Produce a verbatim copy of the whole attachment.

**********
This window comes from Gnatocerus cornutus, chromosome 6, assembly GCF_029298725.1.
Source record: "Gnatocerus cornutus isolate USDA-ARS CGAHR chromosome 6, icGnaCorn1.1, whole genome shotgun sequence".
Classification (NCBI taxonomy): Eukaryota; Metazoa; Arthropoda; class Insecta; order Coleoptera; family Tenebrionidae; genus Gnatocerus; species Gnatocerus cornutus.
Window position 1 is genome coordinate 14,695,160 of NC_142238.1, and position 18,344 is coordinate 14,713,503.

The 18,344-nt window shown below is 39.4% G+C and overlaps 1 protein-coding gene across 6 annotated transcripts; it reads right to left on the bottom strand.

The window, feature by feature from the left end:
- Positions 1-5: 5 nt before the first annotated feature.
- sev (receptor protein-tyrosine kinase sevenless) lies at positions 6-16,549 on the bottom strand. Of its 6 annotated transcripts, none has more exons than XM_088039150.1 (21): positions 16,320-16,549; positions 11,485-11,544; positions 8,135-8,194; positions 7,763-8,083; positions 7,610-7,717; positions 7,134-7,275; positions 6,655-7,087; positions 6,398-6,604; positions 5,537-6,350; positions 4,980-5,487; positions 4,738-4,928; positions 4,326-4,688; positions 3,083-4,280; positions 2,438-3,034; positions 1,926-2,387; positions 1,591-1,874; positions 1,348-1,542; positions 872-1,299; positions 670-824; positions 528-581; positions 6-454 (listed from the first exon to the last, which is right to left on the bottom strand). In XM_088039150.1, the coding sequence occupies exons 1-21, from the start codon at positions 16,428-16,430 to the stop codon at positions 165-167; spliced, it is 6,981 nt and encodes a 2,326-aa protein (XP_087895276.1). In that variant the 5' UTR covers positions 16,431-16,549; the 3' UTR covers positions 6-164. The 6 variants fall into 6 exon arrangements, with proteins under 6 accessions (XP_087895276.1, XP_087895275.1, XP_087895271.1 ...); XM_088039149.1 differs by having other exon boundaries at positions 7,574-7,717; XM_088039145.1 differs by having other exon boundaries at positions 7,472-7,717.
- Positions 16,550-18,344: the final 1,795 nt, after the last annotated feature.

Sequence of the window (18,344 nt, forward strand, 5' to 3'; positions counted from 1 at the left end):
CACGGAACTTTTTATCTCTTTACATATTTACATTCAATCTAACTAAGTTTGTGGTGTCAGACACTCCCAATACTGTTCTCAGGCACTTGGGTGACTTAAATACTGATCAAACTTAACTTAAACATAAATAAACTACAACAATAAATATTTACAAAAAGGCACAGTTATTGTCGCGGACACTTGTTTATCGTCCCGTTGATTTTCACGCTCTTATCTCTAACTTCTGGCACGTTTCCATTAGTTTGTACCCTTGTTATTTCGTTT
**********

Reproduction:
This window comes from Gnatocerus cornutus, chromosome 6, assembly GCF_029298725.1.
Source record: "Gnatocerus cornutus isolate USDA-ARS CGAHR chromosome 6, icGnaCorn1.1, whole genome shotgun sequence".
Classification (NCBI taxonomy): Eukaryota; Metazoa; Arthropoda; class Insecta; order Coleoptera; family Tenebrionidae; genus Gnatocerus; species Gnatocerus cornutus.
Window position 1 is genome coordinate 14,695,160 of NC_142238.1, and position 18,344 is coordinate 14,713,503.

The 18,344-nt window shown below is 39.4% G+C and overlaps 1 protein-coding gene across 6 annotated transcripts; it reads right to left on the bottom strand.

The window, feature by feature from the left end:
- Positions 1-5: 5 nt before the first annotated feature.
- sev (receptor protein-tyrosine kinase sevenless) lies at positions 6-16,549 on the bottom strand. Of its 6 annotated transcripts, none has more exons than XM_088039150.1 (21): positions 16,320-16,549; positions 11,485-11,544; positions 8,135-8,194; positions 7,763-8,083; positions 7,610-7,717; positions 7,134-7,275; positions 6,655-7,087; positions 6,398-6,604; positions 5,537-6,350; positions 4,980-5,487; positions 4,738-4,928; positions 4,326-4,688; positions 3,083-4,280; positions 2,438-3,034; positions 1,926-2,387; positions 1,591-1,874; positions 1,348-1,542; positions 872-1,299; positions 670-824; positions 528-581; positions 6-454 (listed from the first exon to the last, which is right to left on the bottom strand). In XM_088039150.1, the coding sequence occupies exons 1-21, from the start codon at positions 16,428-16,430 to the stop codon at positions 165-167; spliced, it is 6,981 nt and encodes a 2,326-aa protein (XP_087895276.1). In that variant the 5' UTR covers positions 16,431-16,549; the 3' UTR covers positions 6-164. The 6 variants fall into 6 exon arrangements, with proteins under 6 accessions (XP_087895276.1, XP_087895275.1, XP_087895271.1 ...); XM_088039149.1 differs by having other exon boundaries at positions 7,574-7,717; XM_088039145.1 differs by having other exon boundaries at positions 7,472-7,717.
- Positions 16,550-18,344: the final 1,795 nt, after the last annotated feature.

Sequence of the window (18,344 nt, forward strand, 5' to 3'; positions counted from 1 at the left end):
CACGGAACTTTTTATCTCTTTACATATTTACATTCAATCTAACTAAGTTTGTGGTGTCAGACACTCCCAATACTGTTCTCAGGCACTTGGGTGACTTAAATACTGATCAAACTTAACTTAAACATAAATAAACTACAACAATAAATATTTACAAAAAGGCACAGTTATTGTCGCGGACACTTGTTTATCGTCCCGTTGATTTTCACGCTCTTATCTCTAACTTCTGGCACGTTTCCATTAGTTTGTACCCTTGTTATTTCGTTT